The NHS is made up of more than 8,000 organisations, with many more across the wider health and care sector.
Healthcare leaders are warning that the NHS will be risking the death of tens of thousands of patients if it shuts down normal care again when a second wave of coronavirus hits.
Doctors’ and surgeons’ leaders are urging NHS bosses not to use the same sweeping closures of services that were introduced in March to help hospitals cope with the huge influx of patients seriously ill with coronavirus.
Prof Neil Mortensen, president of the Royal College of Surgeons of England, said that hospitals should not leave patients ‘stranded’ by again suspending a wide range of diagnostic and treatment services, stressing that patients much be able to access care when they need it.
There are increasing fears concerning a second wave of infections and growing concern that the widespread disruption to hospital care that began in March has led to thousands of patients dying avoidably of cancer and heart disease and will lead to further fatalities in the years ahead.
Statistics show that over one million fewer patients underwent planned surgery in England in April, May and June. This is in addition to the 30,000-40,000 patients who could not start cancer treatment as hospitals discharged thousands of patients and suspended many of their usual services. The Office for National Statistics says that the unavailability of care, in tandem with patients’ reluctance to go into hospital, have been linked to the fact that 12,000 more people than usual have died of illness not linked to coronavirus in England in recent months.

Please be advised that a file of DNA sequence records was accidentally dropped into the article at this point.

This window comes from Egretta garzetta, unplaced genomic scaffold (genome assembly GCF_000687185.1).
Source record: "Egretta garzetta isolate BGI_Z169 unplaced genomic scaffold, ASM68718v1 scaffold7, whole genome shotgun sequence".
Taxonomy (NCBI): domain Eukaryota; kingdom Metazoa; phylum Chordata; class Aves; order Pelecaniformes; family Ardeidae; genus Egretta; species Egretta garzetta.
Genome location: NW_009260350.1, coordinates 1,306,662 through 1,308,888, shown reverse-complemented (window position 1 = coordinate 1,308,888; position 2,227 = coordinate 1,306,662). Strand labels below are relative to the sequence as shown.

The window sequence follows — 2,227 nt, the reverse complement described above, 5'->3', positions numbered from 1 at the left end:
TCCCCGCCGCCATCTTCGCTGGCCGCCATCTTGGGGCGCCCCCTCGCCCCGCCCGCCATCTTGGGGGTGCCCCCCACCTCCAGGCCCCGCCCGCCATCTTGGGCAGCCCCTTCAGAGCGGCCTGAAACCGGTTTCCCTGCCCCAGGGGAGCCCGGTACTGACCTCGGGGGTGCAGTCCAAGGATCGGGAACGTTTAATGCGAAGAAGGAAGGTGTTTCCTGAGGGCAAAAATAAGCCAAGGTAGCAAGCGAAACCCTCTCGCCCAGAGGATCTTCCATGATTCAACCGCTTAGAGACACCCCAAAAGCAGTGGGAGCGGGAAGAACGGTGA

Dr Chaand Nagpaul, chair of council at the British Medical Association (BMA), has also warned NHS bosses that they must find ways to maintain normal care in the event of a second wave, especially given the growing number of infections and the recent rise in the R rate in some regions of England and Scotland, which has led to a number of local lockdowns being imposed on towns such as Leicester and Aberdeen.
He suggests that hospitals should set up more ‘Covid-lite’ sites to enable surgeons to resume common operations such as hip and knee replacements and cataract removals, and make good use of the NHS’s £400 million-a-month deal with private hospitals. This is as well as the NHS looking at using the seven Nightingale hospitals it created early in the pandemic as extra capacity for non-coronavirus care.
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